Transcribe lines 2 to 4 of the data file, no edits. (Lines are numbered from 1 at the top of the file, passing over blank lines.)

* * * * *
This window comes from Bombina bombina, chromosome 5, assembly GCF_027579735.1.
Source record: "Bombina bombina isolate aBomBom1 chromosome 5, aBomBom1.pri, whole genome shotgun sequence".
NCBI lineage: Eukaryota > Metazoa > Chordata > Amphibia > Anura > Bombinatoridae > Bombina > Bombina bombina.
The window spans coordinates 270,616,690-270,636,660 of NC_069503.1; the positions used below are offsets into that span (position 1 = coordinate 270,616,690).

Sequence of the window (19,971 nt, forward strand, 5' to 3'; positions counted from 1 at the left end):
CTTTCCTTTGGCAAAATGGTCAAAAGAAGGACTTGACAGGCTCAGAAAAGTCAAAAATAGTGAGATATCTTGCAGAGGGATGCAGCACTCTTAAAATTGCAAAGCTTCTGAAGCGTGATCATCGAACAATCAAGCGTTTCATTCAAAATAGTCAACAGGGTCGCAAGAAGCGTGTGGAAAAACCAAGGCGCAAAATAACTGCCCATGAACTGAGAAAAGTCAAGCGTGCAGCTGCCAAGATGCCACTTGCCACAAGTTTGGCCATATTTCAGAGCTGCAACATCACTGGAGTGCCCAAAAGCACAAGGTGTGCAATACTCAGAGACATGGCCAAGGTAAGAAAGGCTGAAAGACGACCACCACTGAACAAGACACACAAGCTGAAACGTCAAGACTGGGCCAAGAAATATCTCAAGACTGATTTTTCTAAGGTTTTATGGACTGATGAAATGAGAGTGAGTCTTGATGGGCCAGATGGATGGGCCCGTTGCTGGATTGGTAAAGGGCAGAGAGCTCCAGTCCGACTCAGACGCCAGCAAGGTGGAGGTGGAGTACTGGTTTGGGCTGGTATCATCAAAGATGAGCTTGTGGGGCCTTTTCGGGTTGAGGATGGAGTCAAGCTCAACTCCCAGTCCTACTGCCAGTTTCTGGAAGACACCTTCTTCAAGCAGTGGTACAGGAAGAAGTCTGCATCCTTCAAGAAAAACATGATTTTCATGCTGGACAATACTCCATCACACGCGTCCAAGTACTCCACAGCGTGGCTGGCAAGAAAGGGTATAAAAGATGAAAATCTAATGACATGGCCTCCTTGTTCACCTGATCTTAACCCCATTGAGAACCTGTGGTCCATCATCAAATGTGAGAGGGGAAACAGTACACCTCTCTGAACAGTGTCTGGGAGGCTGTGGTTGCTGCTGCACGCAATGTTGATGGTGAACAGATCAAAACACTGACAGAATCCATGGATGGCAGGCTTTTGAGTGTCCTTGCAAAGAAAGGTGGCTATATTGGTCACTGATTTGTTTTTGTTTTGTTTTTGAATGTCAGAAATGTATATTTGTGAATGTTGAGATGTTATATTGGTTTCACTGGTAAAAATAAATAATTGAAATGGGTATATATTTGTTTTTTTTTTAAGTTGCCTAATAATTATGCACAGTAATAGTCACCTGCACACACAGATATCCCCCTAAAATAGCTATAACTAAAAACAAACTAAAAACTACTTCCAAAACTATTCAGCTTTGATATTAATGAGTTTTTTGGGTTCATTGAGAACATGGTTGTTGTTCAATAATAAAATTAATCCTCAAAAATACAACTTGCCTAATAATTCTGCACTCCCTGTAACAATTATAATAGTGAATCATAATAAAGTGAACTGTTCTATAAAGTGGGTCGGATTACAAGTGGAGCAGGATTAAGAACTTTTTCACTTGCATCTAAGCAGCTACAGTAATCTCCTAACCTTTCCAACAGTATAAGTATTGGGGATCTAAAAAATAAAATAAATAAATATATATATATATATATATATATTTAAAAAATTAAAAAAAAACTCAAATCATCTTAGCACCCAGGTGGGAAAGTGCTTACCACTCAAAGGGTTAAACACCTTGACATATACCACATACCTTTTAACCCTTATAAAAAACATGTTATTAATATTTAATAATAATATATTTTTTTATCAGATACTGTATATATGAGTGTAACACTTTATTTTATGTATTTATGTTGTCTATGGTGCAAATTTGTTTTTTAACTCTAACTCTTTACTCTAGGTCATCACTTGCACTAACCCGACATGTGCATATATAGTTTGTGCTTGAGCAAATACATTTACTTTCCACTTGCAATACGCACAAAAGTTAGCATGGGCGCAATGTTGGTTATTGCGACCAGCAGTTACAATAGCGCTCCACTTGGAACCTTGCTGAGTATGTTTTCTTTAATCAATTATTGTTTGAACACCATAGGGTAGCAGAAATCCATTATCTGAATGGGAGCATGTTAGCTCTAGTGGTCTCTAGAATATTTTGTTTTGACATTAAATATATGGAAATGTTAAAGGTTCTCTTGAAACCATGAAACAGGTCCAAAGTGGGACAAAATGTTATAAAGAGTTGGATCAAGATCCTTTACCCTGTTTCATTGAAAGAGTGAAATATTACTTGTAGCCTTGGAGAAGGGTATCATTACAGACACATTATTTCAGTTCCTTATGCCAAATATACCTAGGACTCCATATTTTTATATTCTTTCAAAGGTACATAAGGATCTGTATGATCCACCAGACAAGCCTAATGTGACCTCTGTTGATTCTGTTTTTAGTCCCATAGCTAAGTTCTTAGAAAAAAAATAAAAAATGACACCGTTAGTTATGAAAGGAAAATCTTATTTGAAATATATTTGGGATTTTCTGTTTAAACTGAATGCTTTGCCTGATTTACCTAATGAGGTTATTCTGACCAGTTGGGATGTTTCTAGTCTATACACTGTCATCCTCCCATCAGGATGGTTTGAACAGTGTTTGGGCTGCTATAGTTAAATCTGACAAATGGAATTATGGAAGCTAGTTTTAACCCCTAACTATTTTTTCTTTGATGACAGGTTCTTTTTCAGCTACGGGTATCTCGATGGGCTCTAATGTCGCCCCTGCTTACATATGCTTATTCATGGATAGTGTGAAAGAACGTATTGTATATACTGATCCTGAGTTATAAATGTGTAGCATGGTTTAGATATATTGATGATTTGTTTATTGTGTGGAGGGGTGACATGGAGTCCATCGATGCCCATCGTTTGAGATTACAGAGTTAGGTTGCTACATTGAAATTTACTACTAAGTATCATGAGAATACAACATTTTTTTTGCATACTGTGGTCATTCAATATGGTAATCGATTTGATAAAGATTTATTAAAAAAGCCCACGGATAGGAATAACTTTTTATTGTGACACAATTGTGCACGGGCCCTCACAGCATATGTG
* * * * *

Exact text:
Source record: "Bombina bombina isolate aBomBom1 chromosome 5, aBomBom1.pri, whole genome shotgun sequence".
NCBI lineage: Eukaryota > Metazoa > Chordata > Amphibia > Anura > Bombinatoridae > Bombina > Bombina bombina.
The window spans coordinates 270,616,690-270,636,660 of NC_069503.1; the positions used below are offsets into that span (position 1 = coordinate 270,616,690).